The Presidential Elections and the AK Party

The codes of AK Party’s future

At the heart of the AK Party leadership’s courage lies their ability to actively and rapidly respond to political circumstances and trends. To be clear, this isn’t just about pragmatism necessitated by facts and needs.

Friday marked the fifteenth anniversary of the AK Party’s rise to power. The ‘public debate’ revolving around that political party, which took over Turkey’s government just 14 months after its establishment, has never stopped. At first, there were questions about the AK Party’s roots in the National Outlook movement and whether the movement was genuinely committed to change. In later years, the party’s actions, transformation and leader, Recep Tayyip Erdoğan, became the focus of the national conversation. Of course, the main reason for all this attention being paid to the AK Party has been the movement’s ability to single-handedly and continuously govern Turkey for fifteen years.
During its tenure, the AK Party was able to help Turkey overcome the economic and political crisis caused by the February 28 process and launched membership talks with the European Union. In addition to being able to exercise actual political power by weakening the Kemalist tutelage regime, the movement proved willing to transform the status quo. In the wake of the Arab Spring, it sought to translate the newfound air of optimism into concrete progress. When the wave of revolutions turned sour, the AK Party government attempted to keep the resulting chaos under control and manage the various crises. Having taken a huge risk by launching the reconciliation process in 2012, the movement was later able to face the fact that the PKK had effectively ended the talks and concentrated on the counter-terrorism campaign. All in all, the AK Party has been brave in the face of the ‘turbulence’ that Turkey has been experiencing since 2013 – which reached its zenith around the failed coup of July 15, 2016. By holding a constitutional referendum in April 2017, the movement showed the courage to replace Turkey’s traditional parliamentary system with a presidential system of government. Finally, President Recep Tayyip Erdoğan returned to his party as chairman and took another major risk by asking for the resignations of several mayors affiliated with the movement.
At the heart of the AK Party leadership’s courage lies their ability to actively and rapidly respond to political circumstances and trends. To be clear, this isn’t just about pragmatism necessitated by facts and needs. At the same time, the movement has proved willing to resist such trends provided that resistance was required to maximize Turkey’s national interests. In other words, the AK Party’s political platform has been a combination of change and resistance. As such, the movement does not hesitate to undertake reforms made necessary by developments in Turkish, regional and global politics. When it comes under attack, it does not back out of any fight. Of course, the AK Party’s ability to combine change with resistance, first and foremost, is about Erdoğan’s charismatic leadership. At the same time, it’s about the party’s ability to show its supporters that the actions taken are indeed rational. Finally, it’s about the dynamism of the party organization and their ability to work in harmony with the movement’s leader.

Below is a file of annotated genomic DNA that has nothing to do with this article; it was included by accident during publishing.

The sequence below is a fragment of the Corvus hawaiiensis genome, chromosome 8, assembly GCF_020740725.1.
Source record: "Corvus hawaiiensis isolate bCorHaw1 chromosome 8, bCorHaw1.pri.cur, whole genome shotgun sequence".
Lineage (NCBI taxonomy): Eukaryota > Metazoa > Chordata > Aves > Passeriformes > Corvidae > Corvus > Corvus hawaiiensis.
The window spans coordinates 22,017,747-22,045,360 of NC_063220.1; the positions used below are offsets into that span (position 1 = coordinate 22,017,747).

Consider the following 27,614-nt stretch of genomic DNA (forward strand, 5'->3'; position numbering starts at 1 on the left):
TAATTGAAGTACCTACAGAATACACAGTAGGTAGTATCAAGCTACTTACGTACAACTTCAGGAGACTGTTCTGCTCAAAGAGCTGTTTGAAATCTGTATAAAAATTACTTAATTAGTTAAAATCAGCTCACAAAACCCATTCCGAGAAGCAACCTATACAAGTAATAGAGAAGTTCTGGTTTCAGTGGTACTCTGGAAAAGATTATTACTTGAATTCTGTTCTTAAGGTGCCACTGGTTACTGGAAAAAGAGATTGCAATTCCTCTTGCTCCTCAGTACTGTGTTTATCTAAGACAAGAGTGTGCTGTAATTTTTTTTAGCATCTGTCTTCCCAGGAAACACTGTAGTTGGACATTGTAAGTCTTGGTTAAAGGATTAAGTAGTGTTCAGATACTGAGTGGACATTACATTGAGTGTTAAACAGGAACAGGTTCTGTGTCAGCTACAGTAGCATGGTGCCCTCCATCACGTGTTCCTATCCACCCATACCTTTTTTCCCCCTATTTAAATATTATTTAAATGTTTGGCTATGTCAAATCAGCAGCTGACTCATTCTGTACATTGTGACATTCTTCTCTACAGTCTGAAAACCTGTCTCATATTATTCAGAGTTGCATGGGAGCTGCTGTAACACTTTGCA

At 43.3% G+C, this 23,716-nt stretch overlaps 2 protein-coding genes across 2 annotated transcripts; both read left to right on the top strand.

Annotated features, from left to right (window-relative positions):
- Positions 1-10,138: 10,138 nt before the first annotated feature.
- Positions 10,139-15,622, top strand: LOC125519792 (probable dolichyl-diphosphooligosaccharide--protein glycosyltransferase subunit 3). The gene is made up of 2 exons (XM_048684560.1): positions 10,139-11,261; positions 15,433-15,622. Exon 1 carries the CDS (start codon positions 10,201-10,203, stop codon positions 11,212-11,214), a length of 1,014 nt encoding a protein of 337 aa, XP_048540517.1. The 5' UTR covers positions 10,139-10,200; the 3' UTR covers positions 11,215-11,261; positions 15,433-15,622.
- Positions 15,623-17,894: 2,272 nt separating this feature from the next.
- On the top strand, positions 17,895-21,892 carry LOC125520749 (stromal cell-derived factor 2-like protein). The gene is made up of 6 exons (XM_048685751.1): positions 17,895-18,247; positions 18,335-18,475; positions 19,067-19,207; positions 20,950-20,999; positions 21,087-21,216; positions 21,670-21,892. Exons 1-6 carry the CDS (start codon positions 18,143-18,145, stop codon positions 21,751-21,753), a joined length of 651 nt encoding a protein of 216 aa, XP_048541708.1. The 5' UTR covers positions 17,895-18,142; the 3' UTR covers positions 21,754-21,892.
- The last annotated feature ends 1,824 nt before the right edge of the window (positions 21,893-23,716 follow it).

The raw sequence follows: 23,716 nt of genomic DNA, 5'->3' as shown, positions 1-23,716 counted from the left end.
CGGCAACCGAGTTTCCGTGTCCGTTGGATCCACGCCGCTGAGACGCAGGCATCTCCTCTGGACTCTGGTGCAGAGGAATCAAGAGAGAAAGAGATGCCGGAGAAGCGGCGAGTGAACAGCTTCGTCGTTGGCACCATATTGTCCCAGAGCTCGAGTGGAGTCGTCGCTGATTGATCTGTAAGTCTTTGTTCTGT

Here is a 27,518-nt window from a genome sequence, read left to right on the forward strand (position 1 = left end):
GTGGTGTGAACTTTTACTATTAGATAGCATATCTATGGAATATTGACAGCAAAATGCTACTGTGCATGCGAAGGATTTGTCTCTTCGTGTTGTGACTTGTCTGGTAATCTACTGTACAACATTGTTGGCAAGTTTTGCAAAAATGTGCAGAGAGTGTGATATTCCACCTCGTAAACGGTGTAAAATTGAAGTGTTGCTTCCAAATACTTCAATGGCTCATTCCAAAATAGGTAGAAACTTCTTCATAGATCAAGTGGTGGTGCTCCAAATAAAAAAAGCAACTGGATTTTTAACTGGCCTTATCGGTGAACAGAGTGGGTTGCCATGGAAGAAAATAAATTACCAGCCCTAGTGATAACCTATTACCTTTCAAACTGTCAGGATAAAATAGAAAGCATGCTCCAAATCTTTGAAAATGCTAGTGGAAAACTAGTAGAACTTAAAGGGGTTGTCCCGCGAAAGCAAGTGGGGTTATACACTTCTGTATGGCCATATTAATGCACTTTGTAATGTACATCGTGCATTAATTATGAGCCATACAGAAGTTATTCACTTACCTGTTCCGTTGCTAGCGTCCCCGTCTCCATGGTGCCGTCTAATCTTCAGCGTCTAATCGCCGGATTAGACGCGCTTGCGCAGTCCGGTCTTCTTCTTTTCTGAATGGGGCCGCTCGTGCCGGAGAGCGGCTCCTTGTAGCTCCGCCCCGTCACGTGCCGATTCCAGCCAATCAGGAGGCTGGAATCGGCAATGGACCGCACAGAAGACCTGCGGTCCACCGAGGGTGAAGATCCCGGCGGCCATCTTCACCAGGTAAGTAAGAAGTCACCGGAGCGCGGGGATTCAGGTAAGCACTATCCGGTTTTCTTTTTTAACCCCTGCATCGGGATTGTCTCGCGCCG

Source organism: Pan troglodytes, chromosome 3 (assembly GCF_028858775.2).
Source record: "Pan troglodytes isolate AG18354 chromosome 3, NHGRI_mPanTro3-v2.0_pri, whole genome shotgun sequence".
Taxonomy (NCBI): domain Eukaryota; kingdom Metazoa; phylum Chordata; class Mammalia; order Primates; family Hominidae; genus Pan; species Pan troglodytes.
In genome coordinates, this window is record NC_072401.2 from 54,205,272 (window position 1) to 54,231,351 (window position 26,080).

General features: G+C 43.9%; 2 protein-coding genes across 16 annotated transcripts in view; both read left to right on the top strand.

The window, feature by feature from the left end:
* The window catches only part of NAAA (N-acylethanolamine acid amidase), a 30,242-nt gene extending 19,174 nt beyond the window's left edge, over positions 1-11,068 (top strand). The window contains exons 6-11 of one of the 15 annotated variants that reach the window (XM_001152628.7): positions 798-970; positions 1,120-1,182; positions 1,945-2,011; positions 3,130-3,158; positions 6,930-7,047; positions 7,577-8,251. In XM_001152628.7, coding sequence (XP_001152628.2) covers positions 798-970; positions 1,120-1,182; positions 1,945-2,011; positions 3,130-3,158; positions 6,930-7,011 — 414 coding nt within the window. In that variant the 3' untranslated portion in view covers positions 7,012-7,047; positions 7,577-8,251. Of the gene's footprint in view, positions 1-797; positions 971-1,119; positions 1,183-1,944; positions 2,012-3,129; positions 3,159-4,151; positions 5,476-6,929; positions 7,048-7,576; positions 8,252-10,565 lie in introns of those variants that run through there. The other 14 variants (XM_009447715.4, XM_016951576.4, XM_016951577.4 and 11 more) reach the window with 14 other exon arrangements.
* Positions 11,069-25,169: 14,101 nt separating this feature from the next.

Needless to say, one cannot downplay the chaos caused by change and the sense of insecurity that chaos often entails. Over the years, one of Erdoğan’s most significant accomplishments has been his ability to manage that sentiment among the AK Party base. From the Gezi Park revolts to the 17-25 December conspiracy to the June 2015 elections and the July 15 coup attempt and the transition to presidentialism, Erdoğan always took risks greater than those faced by the people around him. In doing so, he was able to address concerns and overcome objections. He responded to each crisis by taking himself up another notch. He did not hesitate to tackle tensions head-on. Nor did he refrain from embracing the chaos en route. It was therefore that Erdoğan was able to withstand direct attacks by terrorist groups, such as PKK and FETÖ, as well as indirect efforts by Western governments to discipline Turkey.
Since 2002, Erdoğan repeatedly changed the policies of his own government if he deemed such change necessary. Again, he has been the AK Party’s most vocal critic on a range of issues including security, education, culture and urbanization. Nowadays, Erdoğan’s brand of politics attracts a notable amount of attention due to the resignation of several mayors. His point is to take risks to ensure that “we are able to freshen ourselves up before the electorate punishes us.” As such, he does not hesitate to identify and tackle problem areas.
My understanding is that the elite classes are unable to fully grasp Erdoğan’s style of politics – the combination of change and resistance. Whenever he takes steps towards change, the AK Party leader is accused of being chaotic and incoherent. Likewise, if he opts to resist, his critics start talking about his alleged “pro-state reflexes” and his supposed willingness to become one with the establishment in order to remain in power. Quite the contrary, though, Erdoğan’s crisis management strategy is all about that combination and his dynamism.
Moving forward, the AK Party must institutionalize the change-resistance combination in order to make sure that it does not end up like the Democratic Party of the 1950s or the Motherland Party of the 1980s. At the end of the day, that’s the key to the movement’s ability to stay relevant.
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